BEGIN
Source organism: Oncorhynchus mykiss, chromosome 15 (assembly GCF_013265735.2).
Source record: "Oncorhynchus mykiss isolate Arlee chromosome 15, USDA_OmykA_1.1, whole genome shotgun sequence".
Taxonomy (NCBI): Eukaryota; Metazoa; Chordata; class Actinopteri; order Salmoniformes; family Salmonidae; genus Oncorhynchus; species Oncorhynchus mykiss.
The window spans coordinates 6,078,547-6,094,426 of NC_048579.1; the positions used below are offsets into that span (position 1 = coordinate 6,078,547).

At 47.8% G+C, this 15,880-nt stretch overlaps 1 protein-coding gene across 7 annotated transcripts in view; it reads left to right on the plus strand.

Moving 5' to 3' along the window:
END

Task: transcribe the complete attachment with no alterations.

Source organism: Oncorhynchus mykiss, chromosome 15 (assembly GCF_013265735.2).
Source record: "Oncorhynchus mykiss isolate Arlee chromosome 15, USDA_OmykA_1.1, whole genome shotgun sequence".
Taxonomy (NCBI): Eukaryota; Metazoa; Chordata; class Actinopteri; order Salmoniformes; family Salmonidae; genus Oncorhynchus; species Oncorhynchus mykiss.
The window spans coordinates 6,078,547-6,094,426 of NC_048579.1; the positions used below are offsets into that span (position 1 = coordinate 6,078,547).

At 47.8% G+C, this 15,880-nt stretch overlaps 1 protein-coding gene across 7 annotated transcripts in view; it reads left to right on the plus strand.

Moving 5' to 3' along the window: